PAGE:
Saber had never wanted to destroy anything in all his life—to kill anyone—more than he wanted to kill this haughty being in front of him. There was no way he was going to agree to such absurdity. He knew who he was, and the entire house of Jadon could be damned. Bring on the sun…again. Bring on the Valley of Death and Shadows. He was Saber Mikhael Alexiares, firstborn son to Damien Alexiares, brother to Diablo and Dane, and soldier in the house of Jaegar. Nothing, absolutely nothing, would ever change that. And these light vampires, these scourges of nature who strutted around as if they were entitled to all the favors the gods had bestowed upon them, they could weave all the fanciful tales they wanted trying to convince him otherwise. He knew better.
Saber Alexiares was the devil’s son, and that’s who he intended to remain.
“You may as well kill me now,” he snarled. “I’d rather descend into the pit of hell to live as a slave to demons than ascend to this mockery of manhood you call the house of Jadon. I don’t believe you. Not one word. And given half a chance—any chance—I will kill the first of your kind that I can: man, woman, or child. It makes no difference to me.”
Napolean looked off into the distance before slowly turning back to regard the Dark One. He nodded slowly and then smiled ever so faintly. Smiled. “Perhaps,” he said coolly. “Perhaps. But the hour of your death—or the content of your life—will be up to me, not you.” With that, he reached out and grabbed Saber’s forearm. When Saber tried to wrench it away, his entire body froze, paralyzed; and he was suddenly seized by indescribable pain, racked with an agonizing sense of nothingness, the utter absence of personal power.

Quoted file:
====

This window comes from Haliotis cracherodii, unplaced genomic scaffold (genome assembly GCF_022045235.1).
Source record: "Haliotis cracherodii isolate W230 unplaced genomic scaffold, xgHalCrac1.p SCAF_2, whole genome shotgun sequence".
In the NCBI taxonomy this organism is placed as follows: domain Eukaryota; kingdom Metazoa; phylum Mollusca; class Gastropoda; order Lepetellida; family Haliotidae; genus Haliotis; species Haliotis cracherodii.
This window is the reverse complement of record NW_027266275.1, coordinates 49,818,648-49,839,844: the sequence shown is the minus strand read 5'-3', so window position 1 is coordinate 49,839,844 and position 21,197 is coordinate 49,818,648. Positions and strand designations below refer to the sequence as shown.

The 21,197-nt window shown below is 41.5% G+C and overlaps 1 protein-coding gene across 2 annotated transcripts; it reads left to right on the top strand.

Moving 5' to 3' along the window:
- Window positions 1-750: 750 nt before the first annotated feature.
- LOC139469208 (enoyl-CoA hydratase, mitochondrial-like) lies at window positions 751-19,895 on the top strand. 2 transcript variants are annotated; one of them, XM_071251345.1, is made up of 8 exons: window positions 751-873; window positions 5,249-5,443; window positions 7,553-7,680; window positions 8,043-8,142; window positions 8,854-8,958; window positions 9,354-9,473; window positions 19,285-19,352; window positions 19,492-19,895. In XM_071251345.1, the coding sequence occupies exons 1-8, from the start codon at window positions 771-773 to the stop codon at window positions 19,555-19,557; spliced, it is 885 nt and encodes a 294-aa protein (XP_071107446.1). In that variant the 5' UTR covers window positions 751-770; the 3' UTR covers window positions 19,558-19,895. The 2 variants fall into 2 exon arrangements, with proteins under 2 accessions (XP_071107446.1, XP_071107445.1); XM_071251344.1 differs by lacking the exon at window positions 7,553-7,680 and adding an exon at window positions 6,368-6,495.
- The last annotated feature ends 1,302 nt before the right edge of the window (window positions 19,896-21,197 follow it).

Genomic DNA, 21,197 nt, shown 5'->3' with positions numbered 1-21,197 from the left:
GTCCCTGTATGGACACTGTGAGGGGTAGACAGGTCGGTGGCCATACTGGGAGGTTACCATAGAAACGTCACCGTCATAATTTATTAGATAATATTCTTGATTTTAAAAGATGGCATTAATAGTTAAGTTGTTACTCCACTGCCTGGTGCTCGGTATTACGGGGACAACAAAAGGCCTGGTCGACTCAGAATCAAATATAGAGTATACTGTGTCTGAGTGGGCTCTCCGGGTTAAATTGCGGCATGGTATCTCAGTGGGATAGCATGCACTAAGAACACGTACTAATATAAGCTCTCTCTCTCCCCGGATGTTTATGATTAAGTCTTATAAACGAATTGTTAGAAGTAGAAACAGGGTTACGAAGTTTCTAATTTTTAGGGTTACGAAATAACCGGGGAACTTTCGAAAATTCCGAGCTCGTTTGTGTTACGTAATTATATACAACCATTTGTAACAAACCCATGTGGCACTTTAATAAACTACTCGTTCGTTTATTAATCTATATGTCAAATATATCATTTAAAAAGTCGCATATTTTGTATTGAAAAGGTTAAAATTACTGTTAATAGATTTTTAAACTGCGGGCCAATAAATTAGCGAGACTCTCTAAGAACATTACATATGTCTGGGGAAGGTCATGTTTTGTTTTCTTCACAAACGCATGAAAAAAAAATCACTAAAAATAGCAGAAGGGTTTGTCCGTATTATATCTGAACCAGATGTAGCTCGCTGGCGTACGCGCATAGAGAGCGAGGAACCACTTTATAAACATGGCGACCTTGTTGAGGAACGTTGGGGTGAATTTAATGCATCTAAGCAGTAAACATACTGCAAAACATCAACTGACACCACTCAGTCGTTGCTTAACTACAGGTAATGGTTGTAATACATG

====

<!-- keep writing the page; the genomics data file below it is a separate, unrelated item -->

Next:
As the infamous king of the house of Jadon slowly released his fangs and bent his head to Saber’s wrist, everything in Saber’s soul rebelled. No! This could not be happening. This simply could not be real.
Two lethal canines sank deep into Saber’s wrist, Napolean’s jaw locking down with such force that the radius bone beneath it split in two, while the unyielding king drank Saber’s blood.
The room spun in maddening circles.
The pain brought him up short.
The power that swirled around him crashed against him in violent waves of nausea, yet he sat there, helpless, locked in the compulsion of the greatest being to ever walk the earth, as the king took his due from what he believed to be one of his subjects.
When at last the king withdrew his fangs, licked his taut lips, and released Saber’s arm, a scourge like fire burning through a grass field coursed through Saber’s veins.
“I carry the blood of every child born into the house of Jadon in my veins,” Napolean explained. “And you are no exception.” He leaned forward then, and his piercing eyes flashed with an intensity Saber had never seen before: a clear and unmistakable warning. “Know this, Sabino Dzuna. The sun cannot kill you. Its rays cannot scorch you, but should you harm one hair on the head of one of my subjects, I will destroy you one cell, one strand of DNA, at a time; you will pray for mercy, but none will be forthcoming. You believe you know what pain and suffering are, but you do not. Pray you do not have to find out.” With that, the ancient king rose, nodded his head as if they had just been talking about the weather, and strode to the edge of the cell, without ever looking back.